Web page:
Essay, Research Paper: Walden By Thoreau

Literature: Romanticism

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Most people think Thoreau to be in the shadow of Wordsworth. Thoreau strongly
seeks to evade Emerson wherever he cannot revise him directly. Only
"Walden" was exempt from censure. Thoreau was a kind of American
Mahatma Ghandhi, a Tolstoyan hermit practicing native arts and crafts out in the
woods. He was not really an oppositional or dialectical thinker, like Emerson,
though certainly an oppositional personality, as the sacred Emerson was not.
Being also something of an elitist, again and unlike Emerson, Thoreau could not
always manage Emerson's building up a kind of Longinian discourse by quoting
without citation. "Walden," for its incessant power, is frequently
uneasy because of an unspoken presence, or a perpetual absence that might as
well be a presence, and that stated in Thoreau's journal: Emerson does not
consider things in respect to their essential utility, but an important partial
and relative one, as works of art perhaps. His probes pass one side of their
center of gravity. His exaggeration is of a part, not of the whole. This is only
a weak misreading of Emerson. However, it attributes to Emerson what is actually
Thoreau's revision of Emerson. Thoreau was also a kind of Gnostic, but the rebel
Thoreau remained a Wordsworthian, reading nature for evidences of a continuity
in the ontological self that nature simply could not provide. "Walden"
is considered as both a simple and a difficult text, simple in that readers feel
a sense of unity. It is difficult in that they have been persistently perplexed
and occasionally exhorted in form. The primary question is to seek what Walden
means. There is also the concern with Walden's style. Walden's meaning can be
explained in two different ways. The first is by introducing a distinction
between form and content which simultaneously focuses attention on the question
of form and reduces content to little more than banning. From the first move
follows the more interesting and more pervasive second meaning. The
preoccupation with Walden's formal qualities turns Walden's meaning in a simple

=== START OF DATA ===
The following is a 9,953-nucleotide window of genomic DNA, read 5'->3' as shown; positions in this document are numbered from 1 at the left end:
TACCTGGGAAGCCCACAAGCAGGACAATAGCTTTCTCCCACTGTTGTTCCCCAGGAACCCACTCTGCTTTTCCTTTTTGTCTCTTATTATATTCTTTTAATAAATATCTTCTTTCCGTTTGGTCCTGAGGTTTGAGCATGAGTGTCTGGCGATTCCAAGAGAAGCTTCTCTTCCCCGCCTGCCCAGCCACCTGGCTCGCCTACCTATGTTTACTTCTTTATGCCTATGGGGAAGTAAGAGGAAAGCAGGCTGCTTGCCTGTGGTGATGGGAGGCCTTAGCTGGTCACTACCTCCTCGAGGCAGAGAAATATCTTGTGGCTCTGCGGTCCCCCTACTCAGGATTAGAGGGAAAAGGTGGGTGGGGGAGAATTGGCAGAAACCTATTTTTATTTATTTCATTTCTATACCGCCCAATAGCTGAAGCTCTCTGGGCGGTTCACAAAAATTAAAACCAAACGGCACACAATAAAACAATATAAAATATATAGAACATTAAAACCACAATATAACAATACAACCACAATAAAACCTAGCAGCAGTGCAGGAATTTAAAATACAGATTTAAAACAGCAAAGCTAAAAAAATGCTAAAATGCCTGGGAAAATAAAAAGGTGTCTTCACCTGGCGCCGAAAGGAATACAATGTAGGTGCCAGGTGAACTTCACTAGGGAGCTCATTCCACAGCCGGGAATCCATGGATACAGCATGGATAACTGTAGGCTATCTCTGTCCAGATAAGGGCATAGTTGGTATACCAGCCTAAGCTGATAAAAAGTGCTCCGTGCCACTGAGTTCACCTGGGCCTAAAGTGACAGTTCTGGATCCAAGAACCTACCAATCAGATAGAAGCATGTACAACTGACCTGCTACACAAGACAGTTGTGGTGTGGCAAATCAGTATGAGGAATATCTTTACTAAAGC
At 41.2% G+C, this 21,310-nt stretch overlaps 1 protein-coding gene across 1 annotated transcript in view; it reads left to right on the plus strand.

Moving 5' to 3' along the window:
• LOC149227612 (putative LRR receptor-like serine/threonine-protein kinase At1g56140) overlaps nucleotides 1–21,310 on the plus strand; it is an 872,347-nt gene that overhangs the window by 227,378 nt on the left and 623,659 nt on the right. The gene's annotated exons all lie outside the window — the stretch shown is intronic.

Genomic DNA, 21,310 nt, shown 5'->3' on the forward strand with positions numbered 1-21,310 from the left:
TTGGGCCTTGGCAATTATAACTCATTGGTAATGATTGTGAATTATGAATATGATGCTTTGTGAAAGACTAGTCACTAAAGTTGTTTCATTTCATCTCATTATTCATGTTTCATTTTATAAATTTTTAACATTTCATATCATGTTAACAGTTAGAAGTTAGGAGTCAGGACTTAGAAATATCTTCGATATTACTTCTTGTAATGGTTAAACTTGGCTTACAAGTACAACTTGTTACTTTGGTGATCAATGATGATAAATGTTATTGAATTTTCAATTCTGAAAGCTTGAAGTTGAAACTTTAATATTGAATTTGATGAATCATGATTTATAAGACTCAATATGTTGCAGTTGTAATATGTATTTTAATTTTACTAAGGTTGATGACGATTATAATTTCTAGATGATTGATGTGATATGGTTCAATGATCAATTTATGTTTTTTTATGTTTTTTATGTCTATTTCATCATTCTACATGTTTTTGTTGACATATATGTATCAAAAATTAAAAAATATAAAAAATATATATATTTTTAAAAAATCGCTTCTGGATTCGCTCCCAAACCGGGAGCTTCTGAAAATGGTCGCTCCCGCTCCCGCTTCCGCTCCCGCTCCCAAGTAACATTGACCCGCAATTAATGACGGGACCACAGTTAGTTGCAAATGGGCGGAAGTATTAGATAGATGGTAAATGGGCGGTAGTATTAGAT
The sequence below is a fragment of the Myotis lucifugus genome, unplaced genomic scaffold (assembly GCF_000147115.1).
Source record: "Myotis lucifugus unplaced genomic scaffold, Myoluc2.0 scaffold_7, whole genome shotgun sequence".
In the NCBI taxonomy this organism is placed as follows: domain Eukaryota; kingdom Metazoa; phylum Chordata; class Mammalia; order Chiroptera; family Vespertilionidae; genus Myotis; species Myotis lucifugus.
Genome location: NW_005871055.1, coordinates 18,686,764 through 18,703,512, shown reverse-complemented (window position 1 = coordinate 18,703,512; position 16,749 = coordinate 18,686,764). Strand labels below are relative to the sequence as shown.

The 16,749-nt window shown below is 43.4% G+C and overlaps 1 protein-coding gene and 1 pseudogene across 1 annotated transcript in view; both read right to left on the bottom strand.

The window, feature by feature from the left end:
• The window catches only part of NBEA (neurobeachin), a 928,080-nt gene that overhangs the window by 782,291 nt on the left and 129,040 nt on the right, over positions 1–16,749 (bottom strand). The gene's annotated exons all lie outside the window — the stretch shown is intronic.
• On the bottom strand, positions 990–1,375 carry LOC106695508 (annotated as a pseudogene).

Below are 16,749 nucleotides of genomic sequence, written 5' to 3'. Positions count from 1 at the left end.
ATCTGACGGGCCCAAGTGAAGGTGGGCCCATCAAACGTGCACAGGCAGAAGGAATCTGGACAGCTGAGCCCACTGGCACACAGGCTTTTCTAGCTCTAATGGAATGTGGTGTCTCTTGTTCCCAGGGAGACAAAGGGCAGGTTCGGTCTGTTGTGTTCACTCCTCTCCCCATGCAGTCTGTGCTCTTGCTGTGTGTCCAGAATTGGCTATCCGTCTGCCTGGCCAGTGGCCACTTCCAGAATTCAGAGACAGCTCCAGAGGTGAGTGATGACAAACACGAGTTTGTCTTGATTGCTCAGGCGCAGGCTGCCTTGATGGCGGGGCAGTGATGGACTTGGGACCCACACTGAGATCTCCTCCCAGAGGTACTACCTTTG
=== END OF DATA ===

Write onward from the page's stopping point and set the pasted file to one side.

sense. The assertion is to examine the form of any literary artifact, which is
to identify its essential unity, thus the concern with Walden's structural
wholeness is integrated well in the book. In other words, one can say that the
common moral of "Walden" is the virtue of simplicity. Thoreau
substituted words like poverty, a word which set him apart from his
materialistic neighbors. "By poverty," he said, "simplicity of
life and fewness of incidents, I am solidified and crystallized, as a vapor or
liquid by cold. It is a singular concentration of strength and energy and
flavor. Chastity is perpetual acquaintance with the All. My diffuse and vaporous
life becomes as frost leaves and spiculae radiant as gems on the weeds and
stubble an a winter morning." Such poverty or purity was a necessity of
Thoreau's economy. By simplicity, which Thoreau called poverty, his life becomes
concentrated and organized. "Walden" filled Thoreau's immediate need
of self-therapy. In this perspective, "Walden" is the resolution
Thoreau was able to fulfill through art. He had effected his own resolution
through cautious endeavor and mature serenity. However, this serenity of
Thoreau, is a victory of discipline. He says it is the highest aim in life,
which requires the highest and finest discipline. To become one with Nature is
to become a soul reflecting the fullness of a being. His desire to perceive
things truly and simply resulted in his belief that fatal coarseness is the
result of mixing trivial affairs of men. In order to justify his devotion to
purity he wrote "Walden." He believed that when men is able to find
his natural center, a promise of the higher society man is possible. Like other
works of his time, it has the unique effort of American romanticism. It has
impressive individualism and the desire for experience. In the end, Thoreau
stated that if a man's writings are interpreted more than one version, it is
considered a ground for complaint. He wanted "Walden" to be a fact
truly and absolutely stated, otherwise he would have considered it a failure if
is served only to communicate an eccentric's refusal to go along with society,
if taken literally. "Walden" is an experience of the cosmic travels of
the self. At Walden pond, he wrote that the imagination of oneself is the best
symbol of our life. He went to Walden pond because he wanted to find a place
where you can walk and think with the least obstruction. He wanted a road where
he could travel and to recover the lost child that he is without any ringing of
a bell. The nature of the occupation of primitive concerns with essentials like
building a hut, planting, harvesting beans, fishing and naturalizing, gives each
its spiritual quality. "Walden" was Thoreau's voyage for a reality he
had lost, and it was a quest for purity. Purity to Thoreau was a return to the
spring of life, to the golden age of his youth and senses. Warden follows the
cycle of developing consciousness, a cycle that parallels the change of the
seasons. It was a matter of purification because Thoreau had reached the winter
of decay at the time "Walden" was being revised for the press. Thoreau
was not a naturalist but a natural historian of the intellect using natural
facts as symbols for his quest for inspiration. He said that the natural world
reflects ourselves. In this sense, the Walden pond was the symbol. His purpose
was not to return to nature, but to combine the hardiness of savages with the
intellectualness of the civilized man. The civilized man to Thoreau, is a more
experienced and wiser savage; Life is most rewarding when chaneled by
intellectual principles.
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